That first sentence is not in the course, so I’m not sure where you’re getting that from. That second sentence… I’m not totally sure that nunca can be subbed in for jamás. It is my understanding that the two words have different contextual uses. If someone else with more knowledge of the nuance can confirm that nunca is a proper substitute, then I’ll change it.

I changed the entry for “juice” to read “juice (not z…)” because zumo is not taught on Duolingo and it appears to be regional and less commonly used as @Kaspian entertainingly brought to light.

The first sentence with the watched pot is #12 in idioms for me. Thanks for the insight on jugo vs zumo! And yeah, I was unsure on the second sentence, I might ask my Spanish-speaking friend to clarify. Thanks!

Edit: capitalization.

Ah! Thank you. That was my mistake. I have a master spreadsheet of everything, and the idioms level wasn’t in there because it’s a bonus level. I added nunca in as an alternative in the sentence in question.

Is vosotros registered as an alternate translation for “you (plural)”?

It is not… The course is currently focused only on Latin American style Spanish for the sake of simplicity and consistency.


That makes sense, thanks for clarifying and I’ll keep that in mind going forward. :slight_smile:

Then your course forum doesn’t belong in the category officially dedicated to discussion of Spanish (Castilian/Spain).

You, or one of the moderators, if necessary, should move it to the Spanish Latin American - Mexican section where it belongs.

@xvg11 It has been moved. I don’t believe the distinction existed when I made this forum. Thanks for pointing that out.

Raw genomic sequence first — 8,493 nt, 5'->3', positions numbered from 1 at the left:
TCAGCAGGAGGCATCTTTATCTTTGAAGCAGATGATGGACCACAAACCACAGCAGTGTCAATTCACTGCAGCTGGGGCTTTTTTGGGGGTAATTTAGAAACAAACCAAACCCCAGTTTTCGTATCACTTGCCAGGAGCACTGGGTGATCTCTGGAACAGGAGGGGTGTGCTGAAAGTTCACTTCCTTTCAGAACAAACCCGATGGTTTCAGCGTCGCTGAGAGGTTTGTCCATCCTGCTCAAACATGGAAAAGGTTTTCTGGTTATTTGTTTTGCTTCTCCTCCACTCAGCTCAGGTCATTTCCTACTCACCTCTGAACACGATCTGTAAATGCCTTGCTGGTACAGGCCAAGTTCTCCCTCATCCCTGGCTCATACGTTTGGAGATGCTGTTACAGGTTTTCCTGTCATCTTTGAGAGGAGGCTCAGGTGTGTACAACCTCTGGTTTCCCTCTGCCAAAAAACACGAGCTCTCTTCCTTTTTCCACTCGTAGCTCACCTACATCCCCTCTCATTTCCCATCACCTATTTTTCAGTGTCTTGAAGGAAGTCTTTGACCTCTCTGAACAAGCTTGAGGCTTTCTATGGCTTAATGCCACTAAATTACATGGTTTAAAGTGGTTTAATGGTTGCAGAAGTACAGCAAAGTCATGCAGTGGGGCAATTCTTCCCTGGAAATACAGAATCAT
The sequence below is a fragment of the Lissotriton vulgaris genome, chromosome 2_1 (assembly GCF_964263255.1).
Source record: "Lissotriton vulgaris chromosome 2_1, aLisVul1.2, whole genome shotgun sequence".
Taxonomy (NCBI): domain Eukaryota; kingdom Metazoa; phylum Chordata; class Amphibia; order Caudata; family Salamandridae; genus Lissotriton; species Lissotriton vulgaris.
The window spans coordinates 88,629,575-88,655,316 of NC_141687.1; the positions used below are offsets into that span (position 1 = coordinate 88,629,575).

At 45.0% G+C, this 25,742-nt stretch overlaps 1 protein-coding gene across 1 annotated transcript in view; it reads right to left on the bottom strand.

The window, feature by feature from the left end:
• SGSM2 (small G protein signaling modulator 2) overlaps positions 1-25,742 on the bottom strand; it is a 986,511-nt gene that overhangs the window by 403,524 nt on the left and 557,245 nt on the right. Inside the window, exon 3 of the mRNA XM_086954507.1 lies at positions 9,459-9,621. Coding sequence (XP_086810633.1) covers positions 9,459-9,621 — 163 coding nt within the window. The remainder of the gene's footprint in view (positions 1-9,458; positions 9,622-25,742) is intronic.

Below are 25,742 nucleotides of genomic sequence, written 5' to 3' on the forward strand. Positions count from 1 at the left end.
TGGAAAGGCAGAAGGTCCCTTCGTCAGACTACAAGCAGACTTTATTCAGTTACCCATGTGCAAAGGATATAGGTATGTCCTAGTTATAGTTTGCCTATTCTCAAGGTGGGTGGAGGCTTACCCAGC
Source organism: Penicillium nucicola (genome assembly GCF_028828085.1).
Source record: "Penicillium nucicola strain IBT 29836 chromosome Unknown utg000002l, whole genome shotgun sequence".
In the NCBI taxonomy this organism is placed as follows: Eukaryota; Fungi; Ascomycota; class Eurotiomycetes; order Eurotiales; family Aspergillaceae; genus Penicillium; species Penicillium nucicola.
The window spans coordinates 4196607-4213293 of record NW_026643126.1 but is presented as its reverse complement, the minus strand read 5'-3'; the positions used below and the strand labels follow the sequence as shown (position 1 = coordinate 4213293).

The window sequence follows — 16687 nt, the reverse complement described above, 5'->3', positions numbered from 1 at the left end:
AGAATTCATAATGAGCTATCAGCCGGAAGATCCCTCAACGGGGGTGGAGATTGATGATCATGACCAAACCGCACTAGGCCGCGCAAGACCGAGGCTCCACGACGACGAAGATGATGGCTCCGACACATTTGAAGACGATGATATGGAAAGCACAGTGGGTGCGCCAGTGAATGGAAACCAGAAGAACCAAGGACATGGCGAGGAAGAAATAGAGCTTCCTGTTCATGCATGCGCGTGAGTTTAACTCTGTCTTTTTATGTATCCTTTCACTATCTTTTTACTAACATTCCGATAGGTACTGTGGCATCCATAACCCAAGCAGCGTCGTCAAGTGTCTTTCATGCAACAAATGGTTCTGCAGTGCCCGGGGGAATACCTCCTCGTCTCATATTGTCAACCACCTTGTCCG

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You’re welcome. :slight_smile:

Yes, I think it was just Spanish, without any distinction, up until about a week or two ago. But I think it really is better this way, because it avoids unnecessary confusion both for learners and for others who are trying to answer any questions raised about the language.


Why do you write it like that “juice (not z…)” How am I supposed to know what the z word is?

You may not know that there’s another word for juice that starts with a z, but others might. Perhaps you’ll learn it later!

Why don’t you just write “juice (not zumo)” because (not z…) just looks like whatever you were writing got cut off?

The whole course is set up this way because sometimes the the (not x…) refers to a word that is also taught in the course. It wouldn’t help you memorize the other word very well if it was fully written out as a part of the word you were reviewing.

Hi! I have some trouble with the occupations level. Some have articles and others don’t. While reviewing if I add an article it corrects me wrong. There is no way to tell if el/la is needed or not. Please, can you add articles, or alternatives with articles. Atleta, artista, poeta, estudiante, agente, policía

You could add both forms, like la estudiante - female student; el estudiante - male student etc